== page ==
Rail. Air. Road. Water. None of these four methods of transportation are efficient economically, environmentally and time-wise when it comes to mid-distance journeys of around 400 miles (643 km) – such as the corridor between San Francisco and Los Angeles, the most travelled route in the world. Rail is expensive to install and relatively slow, air travel is inefficient at these distances, and road and water travel is slow. Enter the fifth mode of transport…. the Hyperloop.
Described by entrepreneur extraordinaire Elon Musk as “a cross between a rail gun, the concord, and an air hockey table,” the new transportation grid firing human beings from one coastal city in California to another is the stuff of science fiction – and will be passenger-ready by 2018.
Unsurprisingly brought to you by SpaceX (the branch of Google concerned with epic feats like sending man to the moon) and Tesla Motors, the idea is to revolutionise transportation with capsules that travel superfast on air cushions driven by linear induction motors and air compressors inside a low-pressure, solar powered, steel tubes. Combining magnetic levitation (maglev) with reduced-pressure tubes, the tubes will rest on pylons, rather than heavy railroads. This futuristic transportation would mean the journey from LA to SF could be done in 35 minutes, with a reduced environmental and financial cost compared to conventional transportation methods. The first ever Hyperloop tubes are currently neatly lined up in a ditch, waiting to be assembled and then later tested by Hyperloop Technologies at a site in North Las Vegas.
The high-speed transportation network has also taken a step towards construction in eastern Europe, with a proposal that would allow travel between Bratislava, Vienna and Budapest in under 20 minutes. Speaking to the International Business Times, Dirk Ahlborn, CEO of Hyperloop Transportation Technologies, referred to Hyperloop as a truly global movement: “Slovakia is a technological leader in the automotive, material science and energy industries – many of the areas that are integral to the Hyperloop system.”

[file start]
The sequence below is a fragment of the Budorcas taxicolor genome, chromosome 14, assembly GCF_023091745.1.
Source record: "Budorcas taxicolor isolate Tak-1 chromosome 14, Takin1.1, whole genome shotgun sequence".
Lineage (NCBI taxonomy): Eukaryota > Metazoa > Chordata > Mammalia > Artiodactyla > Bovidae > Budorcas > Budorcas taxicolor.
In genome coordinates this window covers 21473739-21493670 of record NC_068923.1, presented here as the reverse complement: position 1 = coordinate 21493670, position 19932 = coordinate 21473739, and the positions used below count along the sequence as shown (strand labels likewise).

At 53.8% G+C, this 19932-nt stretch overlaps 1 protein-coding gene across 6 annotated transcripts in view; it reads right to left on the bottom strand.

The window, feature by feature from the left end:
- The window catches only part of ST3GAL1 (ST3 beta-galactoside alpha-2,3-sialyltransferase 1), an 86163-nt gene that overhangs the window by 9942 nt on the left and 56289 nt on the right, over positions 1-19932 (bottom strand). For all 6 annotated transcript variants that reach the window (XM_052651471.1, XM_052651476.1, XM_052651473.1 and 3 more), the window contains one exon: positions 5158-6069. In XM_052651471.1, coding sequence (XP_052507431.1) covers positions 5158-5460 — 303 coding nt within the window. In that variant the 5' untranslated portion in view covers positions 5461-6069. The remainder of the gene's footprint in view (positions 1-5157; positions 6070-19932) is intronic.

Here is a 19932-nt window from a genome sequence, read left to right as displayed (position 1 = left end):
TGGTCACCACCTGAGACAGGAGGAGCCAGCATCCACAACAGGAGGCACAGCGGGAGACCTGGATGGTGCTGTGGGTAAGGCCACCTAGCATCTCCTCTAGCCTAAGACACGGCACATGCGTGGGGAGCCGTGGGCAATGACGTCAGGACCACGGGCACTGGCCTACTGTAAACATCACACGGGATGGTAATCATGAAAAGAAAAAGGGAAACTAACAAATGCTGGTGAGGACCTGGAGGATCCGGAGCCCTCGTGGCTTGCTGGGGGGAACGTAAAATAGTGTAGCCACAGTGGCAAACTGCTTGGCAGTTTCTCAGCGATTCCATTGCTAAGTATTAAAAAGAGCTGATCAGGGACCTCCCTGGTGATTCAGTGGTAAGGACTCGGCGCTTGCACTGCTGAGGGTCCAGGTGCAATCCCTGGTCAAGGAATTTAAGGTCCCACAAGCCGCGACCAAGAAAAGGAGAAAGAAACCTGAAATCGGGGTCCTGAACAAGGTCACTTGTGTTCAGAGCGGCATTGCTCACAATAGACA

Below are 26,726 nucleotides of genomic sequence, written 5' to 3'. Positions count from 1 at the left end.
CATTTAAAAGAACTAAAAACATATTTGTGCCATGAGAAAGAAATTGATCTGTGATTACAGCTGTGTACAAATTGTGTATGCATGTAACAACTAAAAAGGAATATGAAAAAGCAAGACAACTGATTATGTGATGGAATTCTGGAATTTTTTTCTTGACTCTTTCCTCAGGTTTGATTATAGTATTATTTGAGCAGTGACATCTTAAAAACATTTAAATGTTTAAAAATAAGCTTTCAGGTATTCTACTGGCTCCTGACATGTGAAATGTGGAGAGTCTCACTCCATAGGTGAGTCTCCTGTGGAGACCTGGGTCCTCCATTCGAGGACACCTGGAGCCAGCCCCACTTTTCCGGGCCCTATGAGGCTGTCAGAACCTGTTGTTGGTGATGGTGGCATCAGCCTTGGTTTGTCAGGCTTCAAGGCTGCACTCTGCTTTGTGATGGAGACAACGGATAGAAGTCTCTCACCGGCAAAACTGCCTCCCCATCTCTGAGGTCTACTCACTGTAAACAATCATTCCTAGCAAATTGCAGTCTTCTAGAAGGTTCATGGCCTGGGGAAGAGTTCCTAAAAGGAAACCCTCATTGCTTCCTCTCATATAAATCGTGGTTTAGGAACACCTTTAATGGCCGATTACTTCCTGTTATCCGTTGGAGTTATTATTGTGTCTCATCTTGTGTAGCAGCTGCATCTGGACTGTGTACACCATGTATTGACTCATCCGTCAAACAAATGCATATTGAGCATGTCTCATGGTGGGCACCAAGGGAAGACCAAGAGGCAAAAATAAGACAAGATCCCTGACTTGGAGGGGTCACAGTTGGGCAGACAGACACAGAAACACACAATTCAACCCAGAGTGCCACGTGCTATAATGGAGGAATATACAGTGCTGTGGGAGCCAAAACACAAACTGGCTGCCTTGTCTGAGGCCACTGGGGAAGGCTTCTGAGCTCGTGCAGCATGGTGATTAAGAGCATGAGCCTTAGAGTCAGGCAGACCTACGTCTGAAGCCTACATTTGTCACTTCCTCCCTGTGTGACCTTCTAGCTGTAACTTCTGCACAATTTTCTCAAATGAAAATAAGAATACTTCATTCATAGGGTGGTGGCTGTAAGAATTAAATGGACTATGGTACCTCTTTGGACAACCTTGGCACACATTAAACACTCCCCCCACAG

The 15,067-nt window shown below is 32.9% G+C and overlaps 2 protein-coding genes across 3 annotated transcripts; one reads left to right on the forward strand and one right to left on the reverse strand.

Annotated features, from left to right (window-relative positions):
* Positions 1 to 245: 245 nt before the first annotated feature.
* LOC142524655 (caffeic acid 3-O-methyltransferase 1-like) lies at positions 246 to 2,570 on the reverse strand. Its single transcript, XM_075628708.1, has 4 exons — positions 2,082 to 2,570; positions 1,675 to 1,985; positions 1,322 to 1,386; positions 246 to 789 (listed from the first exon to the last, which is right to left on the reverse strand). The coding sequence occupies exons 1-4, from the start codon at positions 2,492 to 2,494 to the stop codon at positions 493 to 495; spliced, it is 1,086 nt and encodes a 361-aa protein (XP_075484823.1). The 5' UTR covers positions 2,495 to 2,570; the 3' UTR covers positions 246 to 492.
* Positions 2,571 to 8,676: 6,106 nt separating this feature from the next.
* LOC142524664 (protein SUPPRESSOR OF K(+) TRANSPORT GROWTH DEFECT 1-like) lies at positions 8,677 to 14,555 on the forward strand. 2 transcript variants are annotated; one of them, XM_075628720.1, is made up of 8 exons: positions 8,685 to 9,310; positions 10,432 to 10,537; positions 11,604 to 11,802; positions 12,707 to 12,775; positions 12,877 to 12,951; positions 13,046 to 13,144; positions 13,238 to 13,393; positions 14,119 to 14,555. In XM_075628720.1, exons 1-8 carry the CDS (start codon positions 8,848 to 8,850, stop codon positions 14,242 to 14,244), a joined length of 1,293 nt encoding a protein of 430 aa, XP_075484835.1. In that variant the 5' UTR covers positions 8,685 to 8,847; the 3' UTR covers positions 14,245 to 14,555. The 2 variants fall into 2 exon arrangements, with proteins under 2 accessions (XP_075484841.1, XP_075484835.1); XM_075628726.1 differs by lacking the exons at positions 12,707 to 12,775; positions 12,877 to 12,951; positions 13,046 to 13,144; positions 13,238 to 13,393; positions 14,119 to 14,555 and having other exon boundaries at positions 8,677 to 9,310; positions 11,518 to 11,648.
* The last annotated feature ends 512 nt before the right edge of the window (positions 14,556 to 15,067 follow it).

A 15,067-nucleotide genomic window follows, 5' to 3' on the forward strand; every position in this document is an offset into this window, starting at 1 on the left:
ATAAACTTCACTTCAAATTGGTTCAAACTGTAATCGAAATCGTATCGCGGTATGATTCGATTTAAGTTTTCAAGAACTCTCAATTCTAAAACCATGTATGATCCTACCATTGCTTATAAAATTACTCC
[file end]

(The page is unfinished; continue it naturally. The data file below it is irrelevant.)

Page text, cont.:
As his Gigafactory, electric cars and private space travel keep Musk busy, he threw the concept out there to see what people do to develop a prototype. He opened the project up in a competition for students and engineers to accelerate elements such as propulsion, levitation, pod and tube design. A team from Massachusetts Institute of Technology was announced as the winner of the SpaceX competition and their bullet shaped human-scale pods.
Amazingly the team also claims that they can produce an underwater Hyperloop transport system – they’re just waiting for production costs to go down.
Editor’s update 25 Jan 2017:
Hyperloop is going to have a 3,000 square meter facility (roughly 38,000 sq ft) in a small facility at Francazal Airport in the French city of Toulouse. The former military base will use this facility to work on some prototypes and tests. Hyperloop TT also recently announced a new deal with Slovakia and the Czech Republic to connect Bratislava and Brno.
Freelance designer, developer and writer, Antony spends his time between London, Spain and Central America feeding the homeless, righting wrongs and breaking websites.
Elon Musk, CEO SpaceX and Dirk Ahlborn, CEO, Hyperloop Transportation Technologies
USA (Los Angeles)